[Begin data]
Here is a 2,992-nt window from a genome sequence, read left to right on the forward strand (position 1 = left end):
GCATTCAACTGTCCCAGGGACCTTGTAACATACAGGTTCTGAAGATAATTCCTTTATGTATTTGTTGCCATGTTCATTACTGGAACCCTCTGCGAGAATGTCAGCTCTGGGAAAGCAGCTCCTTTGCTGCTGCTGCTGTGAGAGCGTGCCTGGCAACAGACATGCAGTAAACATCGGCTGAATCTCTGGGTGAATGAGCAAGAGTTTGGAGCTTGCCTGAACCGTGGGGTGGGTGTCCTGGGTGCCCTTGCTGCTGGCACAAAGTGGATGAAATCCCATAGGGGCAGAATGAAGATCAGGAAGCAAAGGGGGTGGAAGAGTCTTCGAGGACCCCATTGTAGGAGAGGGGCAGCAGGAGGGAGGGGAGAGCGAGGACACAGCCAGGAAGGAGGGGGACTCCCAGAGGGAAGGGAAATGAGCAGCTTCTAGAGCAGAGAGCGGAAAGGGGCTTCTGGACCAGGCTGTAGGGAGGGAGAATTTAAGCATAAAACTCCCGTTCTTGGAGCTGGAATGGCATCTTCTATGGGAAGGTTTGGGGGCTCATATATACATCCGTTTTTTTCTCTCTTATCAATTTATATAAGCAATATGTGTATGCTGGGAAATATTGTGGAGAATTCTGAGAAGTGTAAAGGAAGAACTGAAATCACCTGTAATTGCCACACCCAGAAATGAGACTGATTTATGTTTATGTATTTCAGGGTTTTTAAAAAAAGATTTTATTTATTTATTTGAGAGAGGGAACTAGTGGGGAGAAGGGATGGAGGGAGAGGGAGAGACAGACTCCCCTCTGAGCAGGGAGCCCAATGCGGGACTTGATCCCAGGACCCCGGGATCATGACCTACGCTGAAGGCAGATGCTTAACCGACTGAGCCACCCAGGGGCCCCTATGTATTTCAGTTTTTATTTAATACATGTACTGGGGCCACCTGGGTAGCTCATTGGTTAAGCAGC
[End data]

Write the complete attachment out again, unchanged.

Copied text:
Here is a 2,992-nt window from a genome sequence, read left to right on the forward strand (position 1 = left end):
GCATTCAACTGTCCCAGGGACCTTGTAACATACAGGTTCTGAAGATAATTCCTTTATGTATTTGTTGCCATGTTCATTACTGGAACCCTCTGCGAGAATGTCAGCTCTGGGAAAGCAGCTCCTTTGCTGCTGCTGCTGTGAGAGCGTGCCTGGCAACAGACATGCAGTAAACATCGGCTGAATCTCTGGGTGAATGAGCAAGAGTTTGGAGCTTGCCTGAACCGTGGGGTGGGTGTCCTGGGTGCCCTTGCTGCTGGCACAAAGTGGATGAAATCCCATAGGGGCAGAATGAAGATCAGGAAGCAAAGGGGGTGGAAGAGTCTTCGAGGACCCCATTGTAGGAGAGGGGCAGCAGGAGGGAGGGGAGAGCGAGGACACAGCCAGGAAGGAGGGGGACTCCCAGAGGGAAGGGAAATGAGCAGCTTCTAGAGCAGAGAGCGGAAAGGGGCTTCTGGACCAGGCTGTAGGGAGGGAGAATTTAAGCATAAAACTCCCGTTCTTGGAGCTGGAATGGCATCTTCTATGGGAAGGTTTGGGGGCTCATATATACATCCGTTTTTTTCTCTCTTATCAATTTATATAAGCAATATGTGTATGCTGGGAAATATTGTGGAGAATTCTGAGAAGTGTAAAGGAAGAACTGAAATCACCTGTAATTGCCACACCCAGAAATGAGACTGATTTATGTTTATGTATTTCAGGGTTTTTAAAAAAAGATTTTATTTATTTATTTGAGAGAGGGAACTAGTGGGGAGAAGGGATGGAGGGAGAGGGAGAGACAGACTCCCCTCTGAGCAGGGAGCCCAATGCGGGACTTGATCCCAGGACCCCGGGATCATGACCTACGCTGAAGGCAGATGCTTAACCGACTGAGCCACCCAGGGGCCCCTATGTATTTCAGTTTTTATTTAATACATGTACTGGGGCCACCTGGGTAGCTCATTGGTTAAGCAGC